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N245TB accident description

New Mexico map... New Mexico list
Crash location 35.616945°N, 106.089444°W
Nearest city Santa Fe, NM
35.686975°N, 105.937799°W
9.8 miles away
Tail number N245TB
Accident date 12 Aug 2006
Aircraft type Piper PA-23-160
Additional details: None

NTSB Factual Report

On August 12, 2006, at 0821 mountain daylight time, a Piper PA-23-160 twin-engine airplane, N245TB, sustained substantial damage during an aborted take-off at Santa Fe Municipal Airport (SAF), Santa Fe, New Mexico. The commercial pilot and passenger were not injured. The airplane was registered to and operated by the pilot. Visual meteorological conditions prevailed at the time of the accident. The personal flight was being conducted on an instrument flight rules (IFR) flight plan under the provisions of Title 14 Code of Federal Regulations Part 91. The cross-country flight was originating at the time of the accident and was en route to Ponca City, Oklahoma.

On July 8, 2006, the pilot and passenger traveled to Page, Arizona, to inspect the accident airplane that they were considering purchasing. They met with the airplane's owner, and the airplane "was sound and flew well." They then decided to purchase the airplane.

The pilot's multi-engine currency lapsed and he decided to hire an instructor to review the airplane systems and fly the airplane back to Ohio, the pilot's state of residence. On July 23, 2006, the pilot and passenger met the instructor in Page. They agreed to depart for Ohio the following day. Approximately 5 minutes into the flight to Ohio on July 24th, the right engine oil temperature exceeded red line at 253 degrees. They elected to return to Page and troubleshoot the problem. An inspection revealed that the right air intake was partially blocked. An engine run-up was performed and everything checked out fine. They departed Page again, and approximately 5 minutes into the flight, both engine oil temperatures exceeded redline over 250 degrees. They returned to Page again the pilot called the previous owner to discuss the problem. The previous owner reported that he never experience any overheating problems. On July 27th, the previous owner and the pilot test flew the airplane with no problems noted. The previous owner and his mechanic determined that the problem was the instructor's "improper pilot operation of the Ray_Jay Turbo systems..." The instructor stated he used turbo operations for fuel injected engines instead of carbureted engines.

The previous owner gave the pilot an airplane systems and flight check-out, which was approximately 7.5 hours. On July 28th, the pilot and passenger departed Page en route to Ohio. Approximately 2 hours into the flight, they could see ahead that they may encounter instrument meteorological conditions and they filed an IFR flight plan. Shortly thereafter, the airplane experience navigational equipment problems. They then elected to land at SAF in order to troubleshoot the problems. A maintenance facility at Santa Fe repaired the airplane and returned it to service on August 11, 2006. The pilot and passenger picked up the airplane on August 12th and prepared to continue the flight to Ohio.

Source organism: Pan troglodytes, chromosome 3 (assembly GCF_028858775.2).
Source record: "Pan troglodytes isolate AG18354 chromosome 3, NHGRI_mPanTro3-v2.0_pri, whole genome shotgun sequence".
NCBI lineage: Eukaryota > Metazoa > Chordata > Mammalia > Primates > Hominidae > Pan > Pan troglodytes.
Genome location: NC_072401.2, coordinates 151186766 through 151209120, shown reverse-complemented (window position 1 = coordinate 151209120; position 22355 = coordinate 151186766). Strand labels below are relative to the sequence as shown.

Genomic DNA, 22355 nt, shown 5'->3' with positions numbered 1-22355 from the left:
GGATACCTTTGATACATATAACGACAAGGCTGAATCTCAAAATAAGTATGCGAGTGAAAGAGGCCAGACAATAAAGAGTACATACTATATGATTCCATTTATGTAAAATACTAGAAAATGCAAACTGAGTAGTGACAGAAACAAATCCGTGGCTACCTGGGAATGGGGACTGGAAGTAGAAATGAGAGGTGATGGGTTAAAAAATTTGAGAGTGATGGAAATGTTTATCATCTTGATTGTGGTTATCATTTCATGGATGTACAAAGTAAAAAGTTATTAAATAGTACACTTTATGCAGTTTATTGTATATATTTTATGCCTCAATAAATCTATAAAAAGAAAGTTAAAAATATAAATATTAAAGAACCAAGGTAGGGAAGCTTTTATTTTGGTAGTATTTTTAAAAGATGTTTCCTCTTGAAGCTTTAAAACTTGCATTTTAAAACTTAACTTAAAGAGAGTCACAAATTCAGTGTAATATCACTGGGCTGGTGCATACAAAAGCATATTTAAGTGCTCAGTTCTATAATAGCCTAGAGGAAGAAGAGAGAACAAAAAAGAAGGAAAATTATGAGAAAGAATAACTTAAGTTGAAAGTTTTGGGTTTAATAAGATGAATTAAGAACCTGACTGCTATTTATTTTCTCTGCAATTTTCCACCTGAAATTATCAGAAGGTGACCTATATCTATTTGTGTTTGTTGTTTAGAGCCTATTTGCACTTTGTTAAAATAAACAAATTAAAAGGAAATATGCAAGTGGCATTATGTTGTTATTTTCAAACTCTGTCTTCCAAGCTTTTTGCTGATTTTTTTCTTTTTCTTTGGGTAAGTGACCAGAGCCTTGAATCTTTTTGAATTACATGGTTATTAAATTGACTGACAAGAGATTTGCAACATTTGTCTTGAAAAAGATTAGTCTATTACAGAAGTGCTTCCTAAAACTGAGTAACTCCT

The pilot reported that prior to takeoff, he completed an engine run-up and "everything appeared to be fine." After the pilot received takeoff clearance for runway 2 (8,342 feet long by 150 feet wide), he applied full power and checked the propeller controls to confirm they were full forward. The pilot reported, "After a few seconds of full power, it seemed the aircraft was sluggish to develop airspeed in order to reach rotation speed of 64 knots indicated airspeed (KIAS). [The pilot] assumed it was due to the density altitude and full fuel." After rotation at "red line Vx speed," the pilot lowered the airplane's nose in an attempt to obtain "blue line" airspeed; however, the airplane would not accelerate beyond Vx speed. The pilot felt "the engines were not producing full power." Subsequently, the pilot elected to abort the takeoff and attempted to land back on the remaining runway. The airplane landed on the runway with the landing gear retracted and "skidded to a stop." The pilot noted no anomalies on the engine instruments during the attempted takeoff.

At 0820, the SAF automated surface observing system (ASOS) reported the wind from 340 degrees at 5 knots, 10 statute miles visibility, sky clear, temperature 18 degrees Celsius, dew point 13 degrees Celsius, and an altimeter setting of 30.15 inches of Mercury. The calculated density altitude was 8,180 feet mean sea level.

Examination of the airplane by airport personnel revealed the right wing and lower portion of the rudder were bent. Federal Aviation Administration inspectors examined the airframe and engines. The examination revealed no anomalies with the airframe and engines.

According to the NTSB Pilot Aircraft Accident Report (NTSB Form 6120.1), Recommendation (How could this accident have been prevented) section, the pilot reported, "Should have aborted take off earlier on ground roll."

NTSB Probable Cause

the pilot's improper decision to continue the attempted takeoff when Vx airspeed was not obtained, and failure to abort the takeoff during ground roll which resulted in an impact on the remaining runway with the landing gear retracted. A contributing factor was the high density altitude.

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